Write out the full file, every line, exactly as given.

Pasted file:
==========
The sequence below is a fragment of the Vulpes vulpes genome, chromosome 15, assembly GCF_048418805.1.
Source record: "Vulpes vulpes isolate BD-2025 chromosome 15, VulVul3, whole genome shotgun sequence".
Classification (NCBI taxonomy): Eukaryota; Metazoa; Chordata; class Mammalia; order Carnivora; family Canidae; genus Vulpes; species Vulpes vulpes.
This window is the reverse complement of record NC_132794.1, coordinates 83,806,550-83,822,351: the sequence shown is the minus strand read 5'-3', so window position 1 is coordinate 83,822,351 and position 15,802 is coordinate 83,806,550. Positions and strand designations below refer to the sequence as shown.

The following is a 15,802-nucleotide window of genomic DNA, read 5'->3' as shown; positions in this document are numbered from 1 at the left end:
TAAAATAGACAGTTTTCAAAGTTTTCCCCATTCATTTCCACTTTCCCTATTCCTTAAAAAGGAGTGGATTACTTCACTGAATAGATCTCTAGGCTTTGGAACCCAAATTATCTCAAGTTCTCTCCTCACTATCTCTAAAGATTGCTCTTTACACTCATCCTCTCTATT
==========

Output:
The sequence below is a fragment of the Vulpes vulpes genome, chromosome 15, assembly GCF_048418805.1.
Source record: "Vulpes vulpes isolate BD-2025 chromosome 15, VulVul3, whole genome shotgun sequence".
Classification (NCBI taxonomy): Eukaryota; Metazoa; Chordata; class Mammalia; order Carnivora; family Canidae; genus Vulpes; species Vulpes vulpes.
This window is the reverse complement of record NC_132794.1, coordinates 83,806,550-83,822,351: the sequence shown is the minus strand read 5'-3', so window position 1 is coordinate 83,822,351 and position 15,802 is coordinate 83,806,550. Positions and strand designations below refer to the sequence as shown.

The following is a 15,802-nucleotide window of genomic DNA, read 5'->3' as shown; positions in this document are numbered from 1 at the left end:
TAAAATAGACAGTTTTCAAAGTTTTCCCCATTCATTTCCACTTTCCCTATTCCTTAAAAAGGAGTGGATTACTTCACTGAATAGATCTCTAGGCTTTGGAACCCAAATTATCTCAAGTTCTCTCCTCACTATCTCTAAAGATTGCTCTTTACACTCATCCTCTCTATT